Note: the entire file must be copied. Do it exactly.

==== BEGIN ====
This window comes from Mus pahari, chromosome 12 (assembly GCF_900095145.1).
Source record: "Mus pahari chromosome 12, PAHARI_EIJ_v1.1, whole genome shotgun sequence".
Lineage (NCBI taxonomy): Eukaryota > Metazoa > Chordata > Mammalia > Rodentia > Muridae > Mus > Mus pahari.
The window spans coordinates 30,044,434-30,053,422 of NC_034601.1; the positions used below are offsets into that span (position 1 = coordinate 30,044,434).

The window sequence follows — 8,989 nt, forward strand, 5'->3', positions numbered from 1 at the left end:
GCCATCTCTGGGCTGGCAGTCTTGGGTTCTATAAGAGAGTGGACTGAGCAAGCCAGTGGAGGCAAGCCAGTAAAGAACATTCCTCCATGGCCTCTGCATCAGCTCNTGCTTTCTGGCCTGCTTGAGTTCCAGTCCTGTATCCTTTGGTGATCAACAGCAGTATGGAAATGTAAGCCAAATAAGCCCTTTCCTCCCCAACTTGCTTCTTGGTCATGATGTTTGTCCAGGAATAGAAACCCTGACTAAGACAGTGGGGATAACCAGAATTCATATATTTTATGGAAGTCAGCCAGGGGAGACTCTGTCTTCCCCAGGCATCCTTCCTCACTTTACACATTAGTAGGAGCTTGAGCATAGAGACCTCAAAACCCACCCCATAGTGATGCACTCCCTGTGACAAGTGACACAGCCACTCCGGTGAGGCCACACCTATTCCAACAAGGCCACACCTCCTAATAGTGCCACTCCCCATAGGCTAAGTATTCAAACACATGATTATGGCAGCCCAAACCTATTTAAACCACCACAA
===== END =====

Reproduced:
This window comes from Mus pahari, chromosome 12 (assembly GCF_900095145.1).
Source record: "Mus pahari chromosome 12, PAHARI_EIJ_v1.1, whole genome shotgun sequence".
Lineage (NCBI taxonomy): Eukaryota > Metazoa > Chordata > Mammalia > Rodentia > Muridae > Mus > Mus pahari.
The window spans coordinates 30,044,434-30,053,422 of NC_034601.1; the positions used below are offsets into that span (position 1 = coordinate 30,044,434).

The window sequence follows — 8,989 nt, forward strand, 5'->3', positions numbered from 1 at the left end:
GCCATCTCTGGGCTGGCAGTCTTGGGTTCTATAAGAGAGTGGACTGAGCAAGCCAGTGGAGGCAAGCCAGTAAAGAACATTCCTCCATGGCCTCTGCATCAGCTCNTGCTTTCTGGCCTGCTTGAGTTCCAGTCCTGTATCCTTTGGTGATCAACAGCAGTATGGAAATGTAAGCCAAATAAGCCCTTTCCTCCCCAACTTGCTTCTTGGTCATGATGTTTGTCCAGGAATAGAAACCCTGACTAAGACAGTGGGGATAACCAGAATTCATATATTTTATGGAAGTCAGCCAGGGGAGACTCTGTCTTCCCCAGGCATCCTTCCTCACTTTACACATTAGTAGGAGCTTGAGCATAGAGACCTCAAAACCCACCCCATAGTGATGCACTCCCTGTGACAAGTGACACAGCCACTCCGGTGAGGCCACACCTATTCCAACAAGGCCACACCTCCTAATAGTGCCACTCCCCATAGGCTAAGTATTCAAACACATGATTATGGCAGCCCAAACCTATTTAAACCACCACAA